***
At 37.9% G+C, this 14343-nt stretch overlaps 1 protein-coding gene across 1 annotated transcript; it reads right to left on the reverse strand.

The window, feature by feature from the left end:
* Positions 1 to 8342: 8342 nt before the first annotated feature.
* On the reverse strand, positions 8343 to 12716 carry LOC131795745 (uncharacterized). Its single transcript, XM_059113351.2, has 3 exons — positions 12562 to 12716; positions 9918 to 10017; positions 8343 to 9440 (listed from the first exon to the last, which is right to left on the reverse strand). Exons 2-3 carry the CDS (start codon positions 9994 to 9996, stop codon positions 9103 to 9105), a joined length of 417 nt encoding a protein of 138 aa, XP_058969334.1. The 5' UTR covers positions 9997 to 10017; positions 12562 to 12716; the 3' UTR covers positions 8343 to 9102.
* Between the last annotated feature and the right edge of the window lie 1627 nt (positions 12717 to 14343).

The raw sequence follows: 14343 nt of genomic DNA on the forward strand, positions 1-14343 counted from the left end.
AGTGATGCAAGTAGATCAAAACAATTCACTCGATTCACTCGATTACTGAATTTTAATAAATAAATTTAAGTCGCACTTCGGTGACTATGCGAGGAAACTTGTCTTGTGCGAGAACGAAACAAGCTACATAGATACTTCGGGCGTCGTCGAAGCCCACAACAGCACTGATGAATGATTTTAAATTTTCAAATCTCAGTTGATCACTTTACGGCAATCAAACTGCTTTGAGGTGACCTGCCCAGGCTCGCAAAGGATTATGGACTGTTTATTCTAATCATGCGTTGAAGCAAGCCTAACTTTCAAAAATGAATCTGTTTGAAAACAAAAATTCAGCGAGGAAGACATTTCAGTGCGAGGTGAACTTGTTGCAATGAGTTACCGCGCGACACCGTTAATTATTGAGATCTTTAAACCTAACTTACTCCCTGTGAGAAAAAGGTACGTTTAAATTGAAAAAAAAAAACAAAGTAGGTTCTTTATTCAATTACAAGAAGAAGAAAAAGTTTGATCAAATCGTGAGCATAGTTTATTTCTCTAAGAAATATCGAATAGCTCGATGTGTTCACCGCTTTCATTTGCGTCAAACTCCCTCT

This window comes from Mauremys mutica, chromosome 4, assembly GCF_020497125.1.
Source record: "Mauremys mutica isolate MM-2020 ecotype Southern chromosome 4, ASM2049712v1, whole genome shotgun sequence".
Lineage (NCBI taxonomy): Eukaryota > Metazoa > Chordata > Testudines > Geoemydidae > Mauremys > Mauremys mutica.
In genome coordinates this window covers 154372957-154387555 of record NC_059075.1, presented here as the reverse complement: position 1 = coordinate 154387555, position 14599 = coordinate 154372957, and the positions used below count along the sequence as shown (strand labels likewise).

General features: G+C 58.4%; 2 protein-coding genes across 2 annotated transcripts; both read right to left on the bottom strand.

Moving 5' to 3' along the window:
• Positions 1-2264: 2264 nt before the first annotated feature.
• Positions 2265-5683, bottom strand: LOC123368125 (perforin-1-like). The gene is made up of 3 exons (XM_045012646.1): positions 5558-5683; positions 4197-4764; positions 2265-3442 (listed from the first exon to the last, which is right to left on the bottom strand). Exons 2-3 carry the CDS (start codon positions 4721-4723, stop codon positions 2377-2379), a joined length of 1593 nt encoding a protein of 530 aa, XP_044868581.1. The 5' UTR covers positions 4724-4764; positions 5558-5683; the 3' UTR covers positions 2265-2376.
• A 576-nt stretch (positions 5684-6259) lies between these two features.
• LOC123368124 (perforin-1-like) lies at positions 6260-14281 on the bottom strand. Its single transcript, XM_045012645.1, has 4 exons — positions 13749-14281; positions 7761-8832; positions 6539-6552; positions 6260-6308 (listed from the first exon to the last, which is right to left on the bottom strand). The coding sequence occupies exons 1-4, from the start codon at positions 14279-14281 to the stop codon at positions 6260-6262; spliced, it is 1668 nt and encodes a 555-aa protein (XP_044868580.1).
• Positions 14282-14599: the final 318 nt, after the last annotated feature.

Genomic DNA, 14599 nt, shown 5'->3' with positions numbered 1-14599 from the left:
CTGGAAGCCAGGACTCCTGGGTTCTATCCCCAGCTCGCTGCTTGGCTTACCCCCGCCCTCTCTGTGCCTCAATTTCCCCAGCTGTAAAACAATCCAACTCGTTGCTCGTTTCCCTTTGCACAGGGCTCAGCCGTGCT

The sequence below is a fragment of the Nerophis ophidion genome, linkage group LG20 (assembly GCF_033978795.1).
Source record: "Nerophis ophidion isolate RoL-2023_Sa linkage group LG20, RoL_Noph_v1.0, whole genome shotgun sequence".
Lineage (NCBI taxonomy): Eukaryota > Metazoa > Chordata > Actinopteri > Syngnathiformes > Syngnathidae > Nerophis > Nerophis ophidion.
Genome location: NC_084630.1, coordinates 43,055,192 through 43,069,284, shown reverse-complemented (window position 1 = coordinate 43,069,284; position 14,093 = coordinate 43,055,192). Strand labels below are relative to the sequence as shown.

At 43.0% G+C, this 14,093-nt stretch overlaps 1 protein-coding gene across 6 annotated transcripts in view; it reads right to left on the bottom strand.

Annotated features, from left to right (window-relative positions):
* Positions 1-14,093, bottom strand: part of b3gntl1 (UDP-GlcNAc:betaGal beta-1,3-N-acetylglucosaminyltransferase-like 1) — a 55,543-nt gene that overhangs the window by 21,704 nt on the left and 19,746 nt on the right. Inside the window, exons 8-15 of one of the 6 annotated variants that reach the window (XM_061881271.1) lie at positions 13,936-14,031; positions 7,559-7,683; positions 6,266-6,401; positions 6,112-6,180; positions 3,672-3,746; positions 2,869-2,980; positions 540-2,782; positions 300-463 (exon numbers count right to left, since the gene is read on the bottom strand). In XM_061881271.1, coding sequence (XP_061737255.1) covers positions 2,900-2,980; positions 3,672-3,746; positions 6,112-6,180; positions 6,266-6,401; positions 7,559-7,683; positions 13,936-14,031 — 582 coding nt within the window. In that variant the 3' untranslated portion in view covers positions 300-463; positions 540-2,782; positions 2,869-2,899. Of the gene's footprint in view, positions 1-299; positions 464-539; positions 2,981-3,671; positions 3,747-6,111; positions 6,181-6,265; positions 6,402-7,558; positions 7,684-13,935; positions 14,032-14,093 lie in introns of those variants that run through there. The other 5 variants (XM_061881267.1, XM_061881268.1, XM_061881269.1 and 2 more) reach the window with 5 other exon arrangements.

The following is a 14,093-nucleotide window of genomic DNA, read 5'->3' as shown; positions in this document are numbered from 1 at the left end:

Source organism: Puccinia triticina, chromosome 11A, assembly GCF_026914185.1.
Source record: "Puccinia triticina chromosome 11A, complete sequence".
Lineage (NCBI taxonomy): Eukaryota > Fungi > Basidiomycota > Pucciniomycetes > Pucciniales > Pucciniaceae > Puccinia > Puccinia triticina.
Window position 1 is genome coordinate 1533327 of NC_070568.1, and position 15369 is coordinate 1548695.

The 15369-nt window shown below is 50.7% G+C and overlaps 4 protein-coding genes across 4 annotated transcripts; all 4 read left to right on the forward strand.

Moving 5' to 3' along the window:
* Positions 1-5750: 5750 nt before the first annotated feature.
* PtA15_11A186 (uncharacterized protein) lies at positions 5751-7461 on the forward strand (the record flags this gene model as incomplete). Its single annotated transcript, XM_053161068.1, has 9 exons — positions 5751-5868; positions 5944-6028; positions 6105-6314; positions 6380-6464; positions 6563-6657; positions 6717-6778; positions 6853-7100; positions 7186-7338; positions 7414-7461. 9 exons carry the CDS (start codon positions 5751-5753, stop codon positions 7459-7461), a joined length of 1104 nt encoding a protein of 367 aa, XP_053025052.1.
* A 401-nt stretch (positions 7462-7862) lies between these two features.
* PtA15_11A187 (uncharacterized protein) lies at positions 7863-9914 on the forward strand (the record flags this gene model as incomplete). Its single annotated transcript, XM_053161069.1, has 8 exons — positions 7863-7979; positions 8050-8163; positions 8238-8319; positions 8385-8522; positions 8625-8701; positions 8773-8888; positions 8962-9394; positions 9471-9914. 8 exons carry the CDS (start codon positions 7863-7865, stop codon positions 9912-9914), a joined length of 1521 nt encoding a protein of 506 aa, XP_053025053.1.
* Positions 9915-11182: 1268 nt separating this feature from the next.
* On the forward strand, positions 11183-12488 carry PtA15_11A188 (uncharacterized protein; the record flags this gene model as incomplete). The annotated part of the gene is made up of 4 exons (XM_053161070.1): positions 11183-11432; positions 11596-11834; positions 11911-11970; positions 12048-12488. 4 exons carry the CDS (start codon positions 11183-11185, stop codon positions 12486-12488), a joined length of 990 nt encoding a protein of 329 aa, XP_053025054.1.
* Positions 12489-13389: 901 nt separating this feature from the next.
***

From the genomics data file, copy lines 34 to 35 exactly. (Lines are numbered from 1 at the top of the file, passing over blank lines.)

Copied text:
Moving 5' to 3' along the window:
* Positions 1-5750: 5750 nt before the first annotated feature.